The problem of cybersecurity within the health-care industry is multicausal. Hospitals, physicians, insurance companies, medical device manufacturers and other groups throughout the ecosystem are increasingly leveraging internet-enabled technologies. Very often these technologies and the software they run are proprietary and unique to each device manufacturer, hospital, and insurance provider. The custom nature of these products hinders cyber breach prevention and remediation efforts because updating them is often laborious, costly, and breaks interoperability across different platforms in a health system. When pacemaker vulnerabilities were discovered in the early 2000s, then-Vice President Dick Cheney had some of the features on his pacemaker deactivated.
This challenge is underscored in recent research by Palo Alto Networks indicating that upwards of 83 percent of all medical imaging devices run unsupported (out of date) operating systems. Conversations with imaging service providers suggest many are still running Windows XP, which hasn’t been supported since April 2014. This highlights a larger issue within the health-care industry, which is both simultaneously booming and being challenged by costs at various levels. Large financial outlays for devices force many smaller providers to use equipment well beyond its advertised end of life date. While this equipment remains functional, the underlying software exposes these and other devices within health IT networks to increased risks. Technological progress, such as the deployment of machine learning and artificial intelligence in products, including closed-loop insulin delivery systems and oncology treatment planning, will introduce new vulnerabilities.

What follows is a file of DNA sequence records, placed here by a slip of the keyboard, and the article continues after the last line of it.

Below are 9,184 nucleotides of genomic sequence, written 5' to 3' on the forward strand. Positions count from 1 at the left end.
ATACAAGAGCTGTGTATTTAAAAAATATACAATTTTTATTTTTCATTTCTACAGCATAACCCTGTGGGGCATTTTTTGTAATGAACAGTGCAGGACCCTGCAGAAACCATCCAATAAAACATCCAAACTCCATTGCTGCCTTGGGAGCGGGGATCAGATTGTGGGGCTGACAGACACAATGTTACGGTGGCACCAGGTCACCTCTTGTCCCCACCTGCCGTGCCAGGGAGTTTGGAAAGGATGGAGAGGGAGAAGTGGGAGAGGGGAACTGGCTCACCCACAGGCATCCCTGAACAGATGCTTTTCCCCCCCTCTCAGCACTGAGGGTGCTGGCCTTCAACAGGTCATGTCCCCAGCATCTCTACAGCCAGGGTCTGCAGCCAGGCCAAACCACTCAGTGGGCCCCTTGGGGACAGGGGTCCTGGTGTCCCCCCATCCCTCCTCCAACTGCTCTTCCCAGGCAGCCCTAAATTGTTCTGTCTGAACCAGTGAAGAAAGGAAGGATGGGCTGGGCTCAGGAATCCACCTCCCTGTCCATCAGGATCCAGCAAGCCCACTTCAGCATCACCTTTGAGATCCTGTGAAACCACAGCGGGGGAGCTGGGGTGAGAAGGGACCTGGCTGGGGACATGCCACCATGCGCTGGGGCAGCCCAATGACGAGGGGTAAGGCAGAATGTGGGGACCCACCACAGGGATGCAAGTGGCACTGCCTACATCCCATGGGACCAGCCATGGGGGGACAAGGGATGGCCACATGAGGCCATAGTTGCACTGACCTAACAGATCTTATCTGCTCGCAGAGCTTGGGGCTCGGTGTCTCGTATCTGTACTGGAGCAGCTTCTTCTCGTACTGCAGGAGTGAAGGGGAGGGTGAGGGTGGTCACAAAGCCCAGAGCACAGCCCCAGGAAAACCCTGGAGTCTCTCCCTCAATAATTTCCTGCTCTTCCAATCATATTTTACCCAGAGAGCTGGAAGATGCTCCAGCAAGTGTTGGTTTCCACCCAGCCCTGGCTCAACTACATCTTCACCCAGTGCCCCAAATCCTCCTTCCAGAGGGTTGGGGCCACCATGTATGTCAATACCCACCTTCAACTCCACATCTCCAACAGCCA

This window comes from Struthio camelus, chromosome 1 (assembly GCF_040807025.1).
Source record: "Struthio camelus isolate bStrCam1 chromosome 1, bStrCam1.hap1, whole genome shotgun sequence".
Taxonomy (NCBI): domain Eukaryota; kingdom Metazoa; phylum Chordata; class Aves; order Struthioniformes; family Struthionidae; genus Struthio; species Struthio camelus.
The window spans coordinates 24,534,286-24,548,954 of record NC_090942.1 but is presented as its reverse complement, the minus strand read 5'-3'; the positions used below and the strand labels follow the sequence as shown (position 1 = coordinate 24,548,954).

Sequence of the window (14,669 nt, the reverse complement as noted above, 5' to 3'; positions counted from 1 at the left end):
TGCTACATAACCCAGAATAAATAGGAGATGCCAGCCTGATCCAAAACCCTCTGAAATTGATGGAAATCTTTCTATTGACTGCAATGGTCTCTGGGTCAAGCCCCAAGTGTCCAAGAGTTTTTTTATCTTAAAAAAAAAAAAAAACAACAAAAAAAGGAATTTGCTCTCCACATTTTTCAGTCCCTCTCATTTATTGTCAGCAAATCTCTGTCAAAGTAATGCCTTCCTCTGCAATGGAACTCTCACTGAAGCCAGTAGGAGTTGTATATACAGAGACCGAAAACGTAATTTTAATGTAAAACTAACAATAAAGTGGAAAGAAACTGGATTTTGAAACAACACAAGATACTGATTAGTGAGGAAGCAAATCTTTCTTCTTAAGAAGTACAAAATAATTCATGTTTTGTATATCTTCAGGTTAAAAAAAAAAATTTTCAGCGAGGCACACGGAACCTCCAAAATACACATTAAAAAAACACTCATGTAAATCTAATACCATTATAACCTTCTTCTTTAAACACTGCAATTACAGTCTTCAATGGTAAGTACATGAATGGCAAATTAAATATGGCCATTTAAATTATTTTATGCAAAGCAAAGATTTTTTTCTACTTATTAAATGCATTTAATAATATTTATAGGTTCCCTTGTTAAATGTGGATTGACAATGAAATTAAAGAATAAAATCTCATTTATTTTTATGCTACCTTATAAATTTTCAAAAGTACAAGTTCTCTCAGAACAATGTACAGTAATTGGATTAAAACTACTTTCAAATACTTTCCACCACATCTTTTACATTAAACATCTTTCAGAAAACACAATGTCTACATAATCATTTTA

Internet connectivity issues in technology-enabled care options also change patient and caregiver behaviors. In November 2019, a server issue caused the Dexcom Share Platform to go down in the middle of the night. Thousands of caregivers didn’t know they would no longer receive alerts if their patient’s blood glucose either went too low (hypoglycemia) or too high (hyperglycemia). Both of these conditions are potentially fatal. Consequently, caregivers who might normally sleep through the night relying on a digital system to inform them of changes in glucose were unable to do so, resulting in a diminished quality of life for both them and their patients.
Patient-centric approaches to health-care cybersecurity should focus on increasing transparency of how patient data is used and protected, ensuring interoperability of different health-care devices, and streamlining patches and updates to digital health systems. The FDA, HHS, and the State of California, among others, have made substantial strides in these areas, but much work is still left to be done. I endorse the recommendations made by the U.S. Cyberspace Solarium Commission, a congressionally authorized examination of U.S. strategy in cyberspace, for increasing the defense and security of cyberspace through resilience and public- private-sector collaboration. For health care, the recommendations entail increasing coordination between physicians, patients, health IT providers, and device manufacturers and giving patients and physicians control over their data and devices. This will reorient security concerns back towards those most vulnerable within the health-care system, the patients.